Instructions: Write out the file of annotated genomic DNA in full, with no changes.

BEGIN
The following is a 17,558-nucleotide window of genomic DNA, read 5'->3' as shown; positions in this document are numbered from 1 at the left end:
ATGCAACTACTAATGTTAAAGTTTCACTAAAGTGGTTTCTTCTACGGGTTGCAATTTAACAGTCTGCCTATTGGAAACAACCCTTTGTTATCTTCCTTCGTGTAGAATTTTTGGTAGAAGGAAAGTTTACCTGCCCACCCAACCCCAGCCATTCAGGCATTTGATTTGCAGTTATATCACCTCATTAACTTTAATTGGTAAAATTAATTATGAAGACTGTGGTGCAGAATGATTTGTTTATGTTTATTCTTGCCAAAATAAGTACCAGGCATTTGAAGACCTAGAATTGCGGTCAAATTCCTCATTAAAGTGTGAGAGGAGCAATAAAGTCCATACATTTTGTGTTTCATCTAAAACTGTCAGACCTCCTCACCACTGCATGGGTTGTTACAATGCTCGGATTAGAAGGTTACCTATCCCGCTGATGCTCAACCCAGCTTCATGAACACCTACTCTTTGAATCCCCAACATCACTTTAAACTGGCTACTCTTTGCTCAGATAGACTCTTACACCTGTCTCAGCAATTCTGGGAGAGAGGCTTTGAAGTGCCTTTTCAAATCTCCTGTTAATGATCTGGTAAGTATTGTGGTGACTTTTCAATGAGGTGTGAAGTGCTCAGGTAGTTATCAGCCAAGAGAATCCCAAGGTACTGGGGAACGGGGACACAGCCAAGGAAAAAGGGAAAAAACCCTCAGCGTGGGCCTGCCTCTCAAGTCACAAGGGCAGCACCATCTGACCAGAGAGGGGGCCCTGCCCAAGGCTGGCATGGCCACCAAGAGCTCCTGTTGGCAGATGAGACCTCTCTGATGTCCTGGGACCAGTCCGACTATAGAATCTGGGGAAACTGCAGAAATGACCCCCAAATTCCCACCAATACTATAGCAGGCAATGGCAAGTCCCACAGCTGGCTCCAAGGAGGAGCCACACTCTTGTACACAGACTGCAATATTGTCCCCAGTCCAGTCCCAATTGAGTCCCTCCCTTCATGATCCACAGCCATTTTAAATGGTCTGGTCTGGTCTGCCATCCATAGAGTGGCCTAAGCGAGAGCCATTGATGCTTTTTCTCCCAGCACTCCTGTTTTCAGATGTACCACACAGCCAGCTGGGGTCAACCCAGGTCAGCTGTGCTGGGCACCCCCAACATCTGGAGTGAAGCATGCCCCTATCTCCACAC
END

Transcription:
The following is a 17,558-nucleotide window of genomic DNA, read 5'->3' as shown; positions in this document are numbered from 1 at the left end:
ATGCAACTACTAATGTTAAAGTTTCACTAAAGTGGTTTCTTCTACGGGTTGCAATTTAACAGTCTGCCTATTGGAAACAACCCTTTGTTATCTTCCTTCGTGTAGAATTTTTGGTAGAAGGAAAGTTTACCTGCCCACCCAACCCCAGCCATTCAGGCATTTGATTTGCAGTTATATCACCTCATTAACTTTAATTGGTAAAATTAATTATGAAGACTGTGGTGCAGAATGATTTGTTTATGTTTATTCTTGCCAAAATAAGTACCAGGCATTTGAAGACCTAGAATTGCGGTCAAATTCCTCATTAAAGTGTGAGAGGAGCAATAAAGTCCATACATTTTGTGTTTCATCTAAAACTGTCAGACCTCCTCACCACTGCATGGGTTGTTACAATGCTCGGATTAGAAGGTTACCTATCCCGCTGATGCTCAACCCAGCTTCATGAACACCTACTCTTTGAATCCCCAACATCACTTTAAACTGGCTACTCTTTGCTCAGATAGACTCTTACACCTGTCTCAGCAATTCTGGGAGAGAGGCTTTGAAGTGCCTTTTCAAATCTCCTGTTAATGATCTGGTAAGTATTGTGGTGACTTTTCAATGAGGTGTGAAGTGCTCAGGTAGTTATCAGCCAAGAGAATCCCAAGGTACTGGGGAACGGGGACACAGCCAAGGAAAAAGGGAAAAAACCCTCAGCGTGGGCCTGCCTCTCAAGTCACAAGGGCAGCACCATCTGACCAGAGAGGGGGCCCTGCCCAAGGCTGGCATGGCCACCAAGAGCTCCTGTTGGCAGATGAGACCTCTCTGATGTCCTGGGACCAGTCCGACTATAGAATCTGGGGAAACTGCAGAAATGACCCCCAAATTCCCACCAATACTATAGCAGGCAATGGCAAGTCCCACAGCTGGCTCCAAGGAGGAGCCACACTCTTGTACACAGACTGCAATATTGTCCCCAGTCCAGTCCCAATTGAGTCCCTCCCTTCATGATCCACAGCCATTTTAAATGGTCTGGTCTGGTCTGCCATCCATAGAGTGGCCTAAGCGAGAGCCATTGATGCTTTTTCTCCCAGCACTCCTGTTTTCAGATGTACCACACAGCCAGCTGGGGTCAACCCAGGTCAGCTGTGCTGGGCACCCCCAACATCTGGAGTGAAGCATGCCCCTATCTCCACAC